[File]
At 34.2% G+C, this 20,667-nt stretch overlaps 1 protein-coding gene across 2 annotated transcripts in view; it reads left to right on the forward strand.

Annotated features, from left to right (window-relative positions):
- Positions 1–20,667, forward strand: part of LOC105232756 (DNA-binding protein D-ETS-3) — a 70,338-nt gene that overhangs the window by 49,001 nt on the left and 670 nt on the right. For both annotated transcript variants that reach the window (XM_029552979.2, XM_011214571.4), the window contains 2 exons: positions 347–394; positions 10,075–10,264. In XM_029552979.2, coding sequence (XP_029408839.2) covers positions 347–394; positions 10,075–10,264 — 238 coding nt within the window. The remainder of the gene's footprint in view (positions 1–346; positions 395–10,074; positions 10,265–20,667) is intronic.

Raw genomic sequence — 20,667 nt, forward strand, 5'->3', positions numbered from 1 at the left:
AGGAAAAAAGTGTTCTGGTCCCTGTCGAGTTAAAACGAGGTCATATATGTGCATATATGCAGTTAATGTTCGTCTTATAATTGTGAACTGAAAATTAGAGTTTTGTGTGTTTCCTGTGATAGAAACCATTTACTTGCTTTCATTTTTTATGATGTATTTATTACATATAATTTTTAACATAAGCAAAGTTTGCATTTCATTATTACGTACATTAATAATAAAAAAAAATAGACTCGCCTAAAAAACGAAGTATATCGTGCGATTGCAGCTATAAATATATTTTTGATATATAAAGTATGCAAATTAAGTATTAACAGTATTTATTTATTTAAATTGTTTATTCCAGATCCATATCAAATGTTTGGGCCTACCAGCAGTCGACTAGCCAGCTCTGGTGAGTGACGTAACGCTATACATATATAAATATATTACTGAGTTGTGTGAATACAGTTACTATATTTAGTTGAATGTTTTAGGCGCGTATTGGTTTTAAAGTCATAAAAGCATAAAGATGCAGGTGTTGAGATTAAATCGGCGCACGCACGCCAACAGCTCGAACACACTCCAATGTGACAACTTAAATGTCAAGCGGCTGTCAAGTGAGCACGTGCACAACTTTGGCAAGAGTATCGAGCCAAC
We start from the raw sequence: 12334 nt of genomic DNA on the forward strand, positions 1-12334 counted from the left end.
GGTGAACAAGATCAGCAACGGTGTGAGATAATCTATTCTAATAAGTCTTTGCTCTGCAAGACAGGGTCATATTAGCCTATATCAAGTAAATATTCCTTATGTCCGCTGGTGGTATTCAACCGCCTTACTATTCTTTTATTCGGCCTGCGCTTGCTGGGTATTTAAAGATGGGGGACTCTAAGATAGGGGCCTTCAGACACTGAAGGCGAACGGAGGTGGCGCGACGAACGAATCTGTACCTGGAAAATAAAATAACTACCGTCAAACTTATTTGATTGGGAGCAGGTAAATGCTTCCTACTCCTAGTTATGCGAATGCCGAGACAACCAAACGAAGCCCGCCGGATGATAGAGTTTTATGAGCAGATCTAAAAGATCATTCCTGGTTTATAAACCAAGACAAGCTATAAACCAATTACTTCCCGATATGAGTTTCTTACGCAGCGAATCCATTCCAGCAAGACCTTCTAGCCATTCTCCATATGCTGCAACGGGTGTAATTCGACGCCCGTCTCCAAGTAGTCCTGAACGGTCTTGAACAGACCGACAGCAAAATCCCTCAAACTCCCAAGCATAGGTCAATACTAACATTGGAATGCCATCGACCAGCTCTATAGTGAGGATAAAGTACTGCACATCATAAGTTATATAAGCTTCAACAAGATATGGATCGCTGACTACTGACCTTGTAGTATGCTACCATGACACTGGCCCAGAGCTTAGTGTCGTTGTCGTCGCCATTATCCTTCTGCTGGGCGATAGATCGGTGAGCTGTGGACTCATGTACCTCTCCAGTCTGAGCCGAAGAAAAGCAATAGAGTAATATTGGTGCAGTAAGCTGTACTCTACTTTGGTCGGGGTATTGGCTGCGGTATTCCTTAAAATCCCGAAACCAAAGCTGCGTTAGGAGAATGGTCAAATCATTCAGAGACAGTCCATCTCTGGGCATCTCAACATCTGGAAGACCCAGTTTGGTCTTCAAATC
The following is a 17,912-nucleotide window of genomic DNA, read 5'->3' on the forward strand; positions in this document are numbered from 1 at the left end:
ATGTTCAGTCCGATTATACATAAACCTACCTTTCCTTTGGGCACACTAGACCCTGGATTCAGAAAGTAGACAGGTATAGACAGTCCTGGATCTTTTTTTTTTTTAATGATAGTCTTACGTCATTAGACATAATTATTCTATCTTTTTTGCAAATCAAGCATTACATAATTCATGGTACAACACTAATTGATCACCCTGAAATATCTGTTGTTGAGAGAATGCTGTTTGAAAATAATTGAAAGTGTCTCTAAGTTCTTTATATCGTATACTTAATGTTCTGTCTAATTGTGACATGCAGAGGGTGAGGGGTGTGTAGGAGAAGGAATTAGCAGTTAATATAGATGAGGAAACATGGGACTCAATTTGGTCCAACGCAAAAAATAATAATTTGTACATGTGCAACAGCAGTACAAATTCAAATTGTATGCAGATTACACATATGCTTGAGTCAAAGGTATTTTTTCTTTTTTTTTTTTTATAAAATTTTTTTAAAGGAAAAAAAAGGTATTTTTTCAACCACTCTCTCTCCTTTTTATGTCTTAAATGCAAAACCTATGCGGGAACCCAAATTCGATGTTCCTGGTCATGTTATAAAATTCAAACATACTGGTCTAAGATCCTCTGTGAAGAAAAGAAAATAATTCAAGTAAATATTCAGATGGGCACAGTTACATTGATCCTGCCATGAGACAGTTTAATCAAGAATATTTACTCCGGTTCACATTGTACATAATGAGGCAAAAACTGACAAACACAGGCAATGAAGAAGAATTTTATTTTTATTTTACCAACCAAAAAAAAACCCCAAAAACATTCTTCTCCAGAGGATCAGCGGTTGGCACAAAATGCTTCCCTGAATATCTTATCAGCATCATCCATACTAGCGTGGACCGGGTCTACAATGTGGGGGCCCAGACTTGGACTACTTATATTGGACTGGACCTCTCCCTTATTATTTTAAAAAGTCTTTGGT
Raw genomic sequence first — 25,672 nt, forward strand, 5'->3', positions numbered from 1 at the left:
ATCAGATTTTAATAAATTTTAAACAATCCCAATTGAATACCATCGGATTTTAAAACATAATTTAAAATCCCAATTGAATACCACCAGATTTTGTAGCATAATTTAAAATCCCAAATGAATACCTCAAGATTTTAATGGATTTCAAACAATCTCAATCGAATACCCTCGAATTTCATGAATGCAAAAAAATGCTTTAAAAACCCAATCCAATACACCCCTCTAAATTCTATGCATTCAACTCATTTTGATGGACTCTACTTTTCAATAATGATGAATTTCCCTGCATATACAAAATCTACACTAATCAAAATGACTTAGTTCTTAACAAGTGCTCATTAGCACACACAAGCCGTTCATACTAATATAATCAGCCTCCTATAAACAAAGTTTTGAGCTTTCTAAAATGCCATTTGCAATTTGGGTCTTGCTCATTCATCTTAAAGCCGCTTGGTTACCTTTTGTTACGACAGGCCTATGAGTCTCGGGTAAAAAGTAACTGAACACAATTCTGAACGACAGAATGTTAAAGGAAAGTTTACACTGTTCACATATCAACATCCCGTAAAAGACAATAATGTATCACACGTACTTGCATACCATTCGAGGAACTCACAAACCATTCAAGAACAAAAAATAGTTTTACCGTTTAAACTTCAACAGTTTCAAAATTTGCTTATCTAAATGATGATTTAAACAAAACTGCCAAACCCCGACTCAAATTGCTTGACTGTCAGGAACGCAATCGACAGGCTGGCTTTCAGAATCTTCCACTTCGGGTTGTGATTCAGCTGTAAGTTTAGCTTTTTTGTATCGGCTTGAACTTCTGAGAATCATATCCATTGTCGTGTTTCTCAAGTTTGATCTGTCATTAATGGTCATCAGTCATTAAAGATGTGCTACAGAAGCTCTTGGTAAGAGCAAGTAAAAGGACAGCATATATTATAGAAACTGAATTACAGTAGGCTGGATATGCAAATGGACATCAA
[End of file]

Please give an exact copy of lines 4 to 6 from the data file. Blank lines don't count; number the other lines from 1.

Raw genomic sequence — 20,667 nt, forward strand, 5'->3', positions numbered from 1 at the left:
AGGAAAAAAGTGTTCTGGTCCCTGTCGAGTTAAAACGAGGTCATATATGTGCATATATGCAGTTAATGTTCGTCTTATAATTGTGAACTGAAAATTAGAGTTTTGTGTGTTTCCTGTGATAGAAACCATTTACTTGCTTTCATTTTTTATGATGTATTTATTACATATAATTTTTAACATAAGCAAAGTTTGCATTTCATTATTACGTACATTAATAATAAAAAAAAATAGACTCGCCTAAAAAACGAAGTATATCGTGCGATTGCAGCTATAAATATATTTTTGATATATAAAGTATGCAAATTAAGTATTAACAGTATTTATTTATTTAAATTGTTTATTCCAGATCCATATCAAATGTTTGGGCCTACCAGCAGTCGACTAGCCAGCTCTGGTGAGTGACGTAACGCTATACATATATAAATATATTACTGAGTTGTGTGAATACAGTTACTATATTTAGTTGAATGTTTTAGGCGCGTATTGGTTTTAAAGTCATAAAAGCATAAAGATGCAGGTGTTGAGATTAAATCGGCGCACGCACGCCAACAGCTCGAACACACTCCAATGTGACAACTTAAATGTCAAGCGGCTGTCAAGTGAGCACGTGCACAACTTTGGCAAGAGTATCGAGCCAAC
We start from the raw sequence: 12334 nt of genomic DNA on the forward strand, positions 1-12334 counted from the left end.